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1922 Fiat 501 Targa Florio


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Hello Bernie

It is good news that the bottom end is so healthy. Does it appear rebuilt or low mileage? Hopefully you have other components in such condition.

Did Melbourne Motor Bodies ever produce a catalogue of the bodies they produced? The 1928 Riley Nine roadster project was reputed to be a Melbourne Motor Bodies product however there were no body plates with it.

Have you seen this 501 with a Melbourne Motor Bodies?

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Matthew

Edited by falconriley
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Thank you for including the interestion Fiat photographs, The colour shown on the tourer is very near my choice of Old Indian Red.

I haven't looked for any information re The Melbourne Motor Body Co but I am sure than somewhere on the internet there is a fund of Information.

Attached photograph is of the Fiat parts ready to go to be sand-blasted and primed.

It is essential to get some primer on as soon as possible after sand blasting as the bare metal is very prone to rust; almostwhile you are looking at it. I am sending 8 wheels and then I can pick out the six best to be used on the Fiat.

N.B.  I am NOT sending the radiators to be sand-blasted.

 

Bj

 

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Bj

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Trove tells us this about Melbourne Motor Body Co. 
MELBOURNE MOTOR-BODY CO.
The name of the Melbourne Motor Body
and Assembling Co. Pty. Ltd. has been
changed from February 24 to Ruskin
Motor Bodies Pty. Ltd. The original
company was formed in 1905 in
South Melbourne by Tarrant Motors
to undertake body building solely for that
firm. Expansion of business led to a move
to Exhibition street, and later to Lonsdale
street, where bodies were made for the
Allied Motors group. In 1925 it was de-
cided to reorganise the business as an
entirely separate company to build for the
trade in general, and £300,000 was spent
on a plant in Dudley street, West Mel-
bourne. Mr. P. L. Strong is the managing
director, and Mr. R. G. Fernie is the general
manager of the company, which has ob-
tained contracts for bodies for many
British, European, and American cars. Ex-
cept for the change of name there has been
no alteration in the constitution of the
company.
 
For the complete story on Coach-building and the Australian Motor Body Industry
There is a fund of information from the 1890s to present day.
 
Bernie j.
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FAMOUS LAST WORDS........

How often have you heard this? Often about cars that have just been pulled out of a barn after a nice long sleep.

Yup! It turns over nicely and has quite good compression, the oil on the dip stick looks nice and clean, we will just top up the oil pan and see how it runs?DSCN5900.thumb.jpg.2067564c95c6ddc13a972d9f7d089cd3.jpg

 

Look again, the oil pump "pick up" is buried somewhere under all that gunk somewhere in the left hand rear corner. The oil pump drive is directly above it in the left hand rear corner. This is driven by a pair of gears at the rear end of the camshaft. Oil is delivered to the relief valve via the larger of the two holes in the right hand back corner, the excess oil goes back into the oil pan via the slightly smaller of the two holes. Oil is fed at full pressure to the three main bearings then via drillings in the crankshaft to the big-end bearings. Other oil is delivered to the timing gears, camshaft bearings, etc.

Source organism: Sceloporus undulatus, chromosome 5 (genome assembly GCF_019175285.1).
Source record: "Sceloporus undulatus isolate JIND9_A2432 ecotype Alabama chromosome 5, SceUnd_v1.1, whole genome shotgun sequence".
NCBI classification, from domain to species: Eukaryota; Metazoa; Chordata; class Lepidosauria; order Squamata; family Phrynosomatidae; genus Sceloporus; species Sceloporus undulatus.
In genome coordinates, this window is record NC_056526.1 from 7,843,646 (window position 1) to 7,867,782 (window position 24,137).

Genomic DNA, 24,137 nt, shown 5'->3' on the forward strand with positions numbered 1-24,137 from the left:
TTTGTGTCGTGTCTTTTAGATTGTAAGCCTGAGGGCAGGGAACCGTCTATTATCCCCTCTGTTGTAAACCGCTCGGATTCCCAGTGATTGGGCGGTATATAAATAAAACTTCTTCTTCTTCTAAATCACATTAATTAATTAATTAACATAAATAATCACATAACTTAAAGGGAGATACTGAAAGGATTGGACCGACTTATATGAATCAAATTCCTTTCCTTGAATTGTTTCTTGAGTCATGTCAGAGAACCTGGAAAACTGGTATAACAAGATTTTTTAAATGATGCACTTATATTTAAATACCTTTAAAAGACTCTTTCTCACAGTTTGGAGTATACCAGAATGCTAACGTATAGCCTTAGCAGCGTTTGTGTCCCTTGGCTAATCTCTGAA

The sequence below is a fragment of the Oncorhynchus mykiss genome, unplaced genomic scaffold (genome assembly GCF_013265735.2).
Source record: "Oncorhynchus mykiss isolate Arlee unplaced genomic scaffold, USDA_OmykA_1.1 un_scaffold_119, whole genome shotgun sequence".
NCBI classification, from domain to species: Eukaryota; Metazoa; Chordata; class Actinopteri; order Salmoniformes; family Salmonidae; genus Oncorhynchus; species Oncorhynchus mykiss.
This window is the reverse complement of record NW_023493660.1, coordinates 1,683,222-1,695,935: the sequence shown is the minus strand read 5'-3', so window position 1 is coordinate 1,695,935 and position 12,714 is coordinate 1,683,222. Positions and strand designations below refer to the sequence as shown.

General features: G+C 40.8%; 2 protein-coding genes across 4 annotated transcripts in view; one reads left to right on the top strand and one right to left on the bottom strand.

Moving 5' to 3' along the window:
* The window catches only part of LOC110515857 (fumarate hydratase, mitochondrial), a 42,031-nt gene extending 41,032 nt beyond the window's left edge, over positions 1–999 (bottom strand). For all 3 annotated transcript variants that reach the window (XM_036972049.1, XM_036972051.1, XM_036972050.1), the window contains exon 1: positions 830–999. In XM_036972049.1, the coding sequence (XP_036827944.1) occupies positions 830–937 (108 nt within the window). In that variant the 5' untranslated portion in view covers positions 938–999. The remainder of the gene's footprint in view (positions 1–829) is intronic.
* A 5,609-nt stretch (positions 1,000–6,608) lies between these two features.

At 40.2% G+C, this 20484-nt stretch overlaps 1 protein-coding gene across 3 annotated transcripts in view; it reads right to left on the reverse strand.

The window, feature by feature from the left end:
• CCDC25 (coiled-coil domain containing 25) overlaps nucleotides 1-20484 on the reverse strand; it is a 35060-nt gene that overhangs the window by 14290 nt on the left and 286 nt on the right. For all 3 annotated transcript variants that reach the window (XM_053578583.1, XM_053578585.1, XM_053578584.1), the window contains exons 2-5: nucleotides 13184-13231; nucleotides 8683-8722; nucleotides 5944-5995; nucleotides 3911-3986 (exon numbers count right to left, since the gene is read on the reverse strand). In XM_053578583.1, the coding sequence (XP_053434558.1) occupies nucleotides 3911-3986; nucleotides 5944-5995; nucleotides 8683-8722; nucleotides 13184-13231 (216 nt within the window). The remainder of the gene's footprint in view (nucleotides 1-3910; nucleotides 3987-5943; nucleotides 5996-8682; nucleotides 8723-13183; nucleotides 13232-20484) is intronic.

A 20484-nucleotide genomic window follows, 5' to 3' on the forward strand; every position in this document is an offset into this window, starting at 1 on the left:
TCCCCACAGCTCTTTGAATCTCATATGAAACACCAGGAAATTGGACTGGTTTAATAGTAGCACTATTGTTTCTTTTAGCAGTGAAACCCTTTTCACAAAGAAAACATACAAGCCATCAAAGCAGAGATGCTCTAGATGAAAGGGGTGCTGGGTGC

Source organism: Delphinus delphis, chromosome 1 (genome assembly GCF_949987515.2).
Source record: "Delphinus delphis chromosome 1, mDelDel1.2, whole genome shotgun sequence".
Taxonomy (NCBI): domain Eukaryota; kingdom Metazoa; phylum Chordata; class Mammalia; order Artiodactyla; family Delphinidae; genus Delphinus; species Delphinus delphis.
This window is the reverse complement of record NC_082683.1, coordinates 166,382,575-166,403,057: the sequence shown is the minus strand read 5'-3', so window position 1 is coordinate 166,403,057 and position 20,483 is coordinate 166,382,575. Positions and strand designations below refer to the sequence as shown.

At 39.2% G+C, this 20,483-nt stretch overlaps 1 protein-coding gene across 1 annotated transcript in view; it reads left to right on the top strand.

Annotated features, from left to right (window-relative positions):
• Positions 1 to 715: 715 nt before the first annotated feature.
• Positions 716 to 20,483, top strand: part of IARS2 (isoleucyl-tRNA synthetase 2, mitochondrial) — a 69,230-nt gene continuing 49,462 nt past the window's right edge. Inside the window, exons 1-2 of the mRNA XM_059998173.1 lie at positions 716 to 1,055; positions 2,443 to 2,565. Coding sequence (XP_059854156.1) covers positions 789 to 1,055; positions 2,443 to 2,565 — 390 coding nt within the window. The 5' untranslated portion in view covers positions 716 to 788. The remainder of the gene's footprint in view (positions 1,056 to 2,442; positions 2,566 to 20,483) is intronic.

The oil level is shown in the little round window via the round black ball (float) in the centre. There is a fine mesh screen halfway up above the oil level attached by the 18 round head screws that go into the lugs cast into the side of the oil-pan. All oil going back into the pan goes through this screen. Excess oil from the main bearings etc drains back via the pipe in the centre of the left hand side.  All very neat and well thought out for what was a low to medium priced car in 1920/23. Absolutely no "spit and hope" or "splash with a dash" as with so many of the comparable cars of the period.

Looking at the diagram (below), the small gear directly behind the main timing gears drives a cross shaft that in turn drives the water pump at one end and the magneto at the other...... Oil is also delivered at full pressure to the three camshaft bearings.

Someone in the design department at Fiat in 1920 had their "thinking hat" on.

 

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Bernie j.

Edited by oldcar (see edit history)
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The designer of the 501 apparently was  Carlo Cavalli.  Here is some Fiat history:  dante giacosa

 

Carlo Cavalli, born in Val Vigezzo, 1878. Cavalli graduated in Law,
in accordance with his father’s wishes, but his real love was engineering.
In 1905 he entered Fiat’s technical office and immediately gave
proof of his powers. In 1919 he was officially appointed director of
this office and retained the post until 1928, when he was forced
through illness and exhaustion to retire to his native valley.
He had the merit of having been the first to fit a racing engine with a
compressor, but the project for which he is remembered is the 501,
the first Fiat auto built in large numbers after the Great War.
He died in 1947 in Santa Maria Maggiore (Novara).